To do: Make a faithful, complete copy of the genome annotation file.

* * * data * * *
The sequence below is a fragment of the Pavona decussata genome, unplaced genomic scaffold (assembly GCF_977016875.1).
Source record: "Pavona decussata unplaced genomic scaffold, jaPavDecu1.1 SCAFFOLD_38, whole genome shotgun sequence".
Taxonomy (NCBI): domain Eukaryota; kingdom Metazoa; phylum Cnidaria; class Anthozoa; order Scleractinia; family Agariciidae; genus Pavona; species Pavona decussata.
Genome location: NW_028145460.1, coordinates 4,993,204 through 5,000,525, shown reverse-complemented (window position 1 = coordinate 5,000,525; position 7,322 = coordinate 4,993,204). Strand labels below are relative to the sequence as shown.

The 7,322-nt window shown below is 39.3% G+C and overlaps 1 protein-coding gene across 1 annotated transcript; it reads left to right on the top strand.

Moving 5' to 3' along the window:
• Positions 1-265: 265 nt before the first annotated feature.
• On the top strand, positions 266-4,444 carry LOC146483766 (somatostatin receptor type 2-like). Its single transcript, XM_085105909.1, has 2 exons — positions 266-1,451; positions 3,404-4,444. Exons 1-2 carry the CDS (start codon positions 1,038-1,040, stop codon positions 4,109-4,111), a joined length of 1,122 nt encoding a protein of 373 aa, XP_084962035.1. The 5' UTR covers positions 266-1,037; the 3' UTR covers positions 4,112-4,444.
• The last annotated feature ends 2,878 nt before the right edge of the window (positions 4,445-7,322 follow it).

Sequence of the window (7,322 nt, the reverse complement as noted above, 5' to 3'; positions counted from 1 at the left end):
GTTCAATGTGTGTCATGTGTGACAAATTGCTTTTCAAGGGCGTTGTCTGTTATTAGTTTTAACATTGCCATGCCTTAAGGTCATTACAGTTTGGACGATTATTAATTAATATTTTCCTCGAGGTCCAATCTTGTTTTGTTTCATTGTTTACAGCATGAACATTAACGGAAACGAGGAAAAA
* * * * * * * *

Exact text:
The sequence below is a fragment of the Pavona decussata genome, unplaced genomic scaffold (assembly GCF_977016875.1).
Source record: "Pavona decussata unplaced genomic scaffold, jaPavDecu1.1 SCAFFOLD_38, whole genome shotgun sequence".
Taxonomy (NCBI): domain Eukaryota; kingdom Metazoa; phylum Cnidaria; class Anthozoa; order Scleractinia; family Agariciidae; genus Pavona; species Pavona decussata.
Genome location: NW_028145460.1, coordinates 4,993,204 through 5,000,525, shown reverse-complemented (window position 1 = coordinate 5,000,525; position 7,322 = coordinate 4,993,204). Strand labels below are relative to the sequence as shown.

The 7,322-nt window shown below is 39.3% G+C and overlaps 1 protein-coding gene across 1 annotated transcript; it reads left to right on the top strand.

Moving 5' to 3' along the window:
• Positions 1-265: 265 nt before the first annotated feature.
• On the top strand, positions 266-4,444 carry LOC146483766 (somatostatin receptor type 2-like). Its single transcript, XM_085105909.1, has 2 exons — positions 266-1,451; positions 3,404-4,444. Exons 1-2 carry the CDS (start codon positions 1,038-1,040, stop codon positions 4,109-4,111), a joined length of 1,122 nt encoding a protein of 373 aa, XP_084962035.1. The 5' UTR covers positions 266-1,037; the 3' UTR covers positions 4,112-4,444.
• The last annotated feature ends 2,878 nt before the right edge of the window (positions 4,445-7,322 follow it).

Sequence of the window (7,322 nt, the reverse complement as noted above, 5' to 3'; positions counted from 1 at the left end):
GTTCAATGTGTGTCATGTGTGACAAATTGCTTTTCAAGGGCGTTGTCTGTTATTAGTTTTAACATTGCCATGCCTTAAGGTCATTACAGTTTGGACGATTATTAATTAATATTTTCCTCGAGGTCCAATCTTGTTTTGTTTCATTGTTTACAGCATGAACATTAACGGAAACGAGGAAAAA